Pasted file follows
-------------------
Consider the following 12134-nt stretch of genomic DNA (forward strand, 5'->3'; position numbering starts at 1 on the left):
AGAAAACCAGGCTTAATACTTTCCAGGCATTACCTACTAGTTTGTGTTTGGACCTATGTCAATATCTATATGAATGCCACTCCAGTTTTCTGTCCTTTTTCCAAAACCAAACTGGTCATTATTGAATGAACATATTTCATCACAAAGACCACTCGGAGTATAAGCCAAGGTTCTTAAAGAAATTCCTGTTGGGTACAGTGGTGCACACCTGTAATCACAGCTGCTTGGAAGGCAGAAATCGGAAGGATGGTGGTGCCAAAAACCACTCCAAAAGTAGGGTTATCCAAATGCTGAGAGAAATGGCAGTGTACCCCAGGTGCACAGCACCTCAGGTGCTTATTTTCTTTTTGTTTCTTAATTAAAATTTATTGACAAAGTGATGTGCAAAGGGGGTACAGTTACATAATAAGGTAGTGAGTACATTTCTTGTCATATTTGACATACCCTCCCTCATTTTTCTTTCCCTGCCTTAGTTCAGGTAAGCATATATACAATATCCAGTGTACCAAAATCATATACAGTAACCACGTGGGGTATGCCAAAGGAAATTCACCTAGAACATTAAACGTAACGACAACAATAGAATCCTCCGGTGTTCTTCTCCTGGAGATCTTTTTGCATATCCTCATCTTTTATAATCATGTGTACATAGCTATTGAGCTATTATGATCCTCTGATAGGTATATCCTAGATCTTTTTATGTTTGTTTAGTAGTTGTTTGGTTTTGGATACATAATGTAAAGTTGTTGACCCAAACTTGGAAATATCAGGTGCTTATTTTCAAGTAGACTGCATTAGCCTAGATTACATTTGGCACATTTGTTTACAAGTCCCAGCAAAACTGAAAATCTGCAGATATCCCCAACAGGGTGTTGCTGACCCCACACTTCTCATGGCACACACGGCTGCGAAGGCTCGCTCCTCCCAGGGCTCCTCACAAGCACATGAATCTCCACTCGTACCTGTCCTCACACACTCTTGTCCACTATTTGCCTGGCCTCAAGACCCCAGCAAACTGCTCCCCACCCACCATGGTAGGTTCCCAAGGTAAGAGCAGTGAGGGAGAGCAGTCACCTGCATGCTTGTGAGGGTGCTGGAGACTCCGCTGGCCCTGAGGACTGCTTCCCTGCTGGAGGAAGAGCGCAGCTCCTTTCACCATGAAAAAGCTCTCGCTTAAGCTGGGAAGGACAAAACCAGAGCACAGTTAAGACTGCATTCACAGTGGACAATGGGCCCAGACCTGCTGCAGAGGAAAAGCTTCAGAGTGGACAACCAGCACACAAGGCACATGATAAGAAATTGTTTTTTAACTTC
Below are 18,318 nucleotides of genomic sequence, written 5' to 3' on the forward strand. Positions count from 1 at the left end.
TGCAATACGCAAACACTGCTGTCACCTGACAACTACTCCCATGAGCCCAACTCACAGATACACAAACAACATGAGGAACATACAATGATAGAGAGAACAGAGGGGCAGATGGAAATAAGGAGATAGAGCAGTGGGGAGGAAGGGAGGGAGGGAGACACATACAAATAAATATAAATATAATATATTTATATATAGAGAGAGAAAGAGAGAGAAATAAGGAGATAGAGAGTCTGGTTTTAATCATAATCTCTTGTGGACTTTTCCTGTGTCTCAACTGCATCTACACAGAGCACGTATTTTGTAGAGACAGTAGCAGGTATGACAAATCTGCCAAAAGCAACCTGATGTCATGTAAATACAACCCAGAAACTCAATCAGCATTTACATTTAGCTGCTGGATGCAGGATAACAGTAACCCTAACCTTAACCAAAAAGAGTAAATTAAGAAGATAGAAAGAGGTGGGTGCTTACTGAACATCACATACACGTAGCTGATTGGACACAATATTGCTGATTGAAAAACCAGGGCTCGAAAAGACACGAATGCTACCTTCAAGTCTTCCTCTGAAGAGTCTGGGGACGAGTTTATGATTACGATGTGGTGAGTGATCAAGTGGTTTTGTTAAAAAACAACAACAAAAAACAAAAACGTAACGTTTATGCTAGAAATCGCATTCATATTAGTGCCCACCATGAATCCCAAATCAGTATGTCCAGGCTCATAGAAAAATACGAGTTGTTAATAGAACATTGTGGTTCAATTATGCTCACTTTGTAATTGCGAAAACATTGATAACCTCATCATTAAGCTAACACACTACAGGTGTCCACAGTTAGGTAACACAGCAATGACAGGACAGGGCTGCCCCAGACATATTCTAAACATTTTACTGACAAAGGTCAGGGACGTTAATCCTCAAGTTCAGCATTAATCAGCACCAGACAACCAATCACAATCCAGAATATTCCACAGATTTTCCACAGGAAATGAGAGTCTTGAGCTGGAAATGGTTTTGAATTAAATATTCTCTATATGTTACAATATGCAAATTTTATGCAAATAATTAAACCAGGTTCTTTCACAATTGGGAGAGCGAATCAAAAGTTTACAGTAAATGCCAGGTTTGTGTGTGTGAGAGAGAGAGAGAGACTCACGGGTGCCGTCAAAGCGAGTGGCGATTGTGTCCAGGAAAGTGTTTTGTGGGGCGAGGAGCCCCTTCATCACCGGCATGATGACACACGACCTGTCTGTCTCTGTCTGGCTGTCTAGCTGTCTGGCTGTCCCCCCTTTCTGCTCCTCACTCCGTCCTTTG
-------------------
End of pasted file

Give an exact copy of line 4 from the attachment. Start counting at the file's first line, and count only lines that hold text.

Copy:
TGCAATACGCAAACACTGCTGTCACCTGACAACTACTCCCATGAGCCCAACTCACAGATACACAAACAACATGAGGAACATACAATGATAGAGAGAACAGAGGGGCAGATGGAAATAAGGAGATAGAGCAGTGGGGAGGAAGGGAGGGAGGGAGACACATACAAATAAATATAAATATAATATATTTATATATAGAGAGAGAAAGAGAGAGAAATAAGGAGATAGAGAGTCTGGTTTTAATCATAATCTCTTGTGGACTTTTCCTGTGTCTCAACTGCATCTACACAGAGCACGTATTTTGTAGAGACAGTAGCAGGTATGACAAATCTGCCAAAAGCAACCTGATGTCATGTAAATACAACCCAGAAACTCAATCAGCATTTACATTTAGCTGCTGGATGCAGGATAACAGTAACCCTAACCTTAACCAAAAAGAGTAAATTAAGAAGATAGAAAGAGGTGGGTGCTTACTGAACATCACATACACGTAGCTGATTGGACACAATATTGCTGATTGAAAAACCAGGGCTCGAAAAGACACGAATGCTACCTTCAAGTCTTCCTCTGAAGAGTCTGGGGACGAGTTTATGATTACGATGTGGTGAGTGATCAAGTGGTTTTGTTAAAAAACAACAACAAAAAACAAAAACGTAACGTTTATGCTAGAAATCGCATTCATATTAGTGCCCACCATGAATCCCAAATCAGTATGTCCAGGCTCATAGAAAAATACGAGTTGTTAATAGAACATTGTGGTTCAATTATGCTCACTTTGTAATTGCGAAAACATTGATAACCTCATCATTAAGCTAACACACTACAGGTGTCCACAGTTAGGTAACACAGCAATGACAGGACAGGGCTGCCCCAGACATATTCTAAACATTTTACTGACAAAGGTCAGGGACGTTAATCCTCAAGTTCAGCATTAATCAGCACCAGACAACCAATCACAATCCAGAATATTCCACAGATTTTCCACAGGAAATGAGAGTCTTGAGCTGGAAATGGTTTTGAATTAAATATTCTCTATATGTTACAATATGCAAATTTTATGCAAATAATTAAACCAGGTTCTTTCACAATTGGGAGAGCGAATCAAAAGTTTACAGTAAATGCCAGGTTTGTGTGTGTGAGAGAGAGAGAGAGACTCACGGGTGCCGTCAAAGCGAGTGGCGATTGTGTCCAGGAAAGTGTTTTGTGGGGCGAGGAGCCCCTTCATCACCGGCATGATGACACACGACCTGTCTGTCTCTGTCTGGCTGTCTAGCTGTCTGGCTGTCCCCCCTTTCTGCTCCTCACTCCGTCCTTTG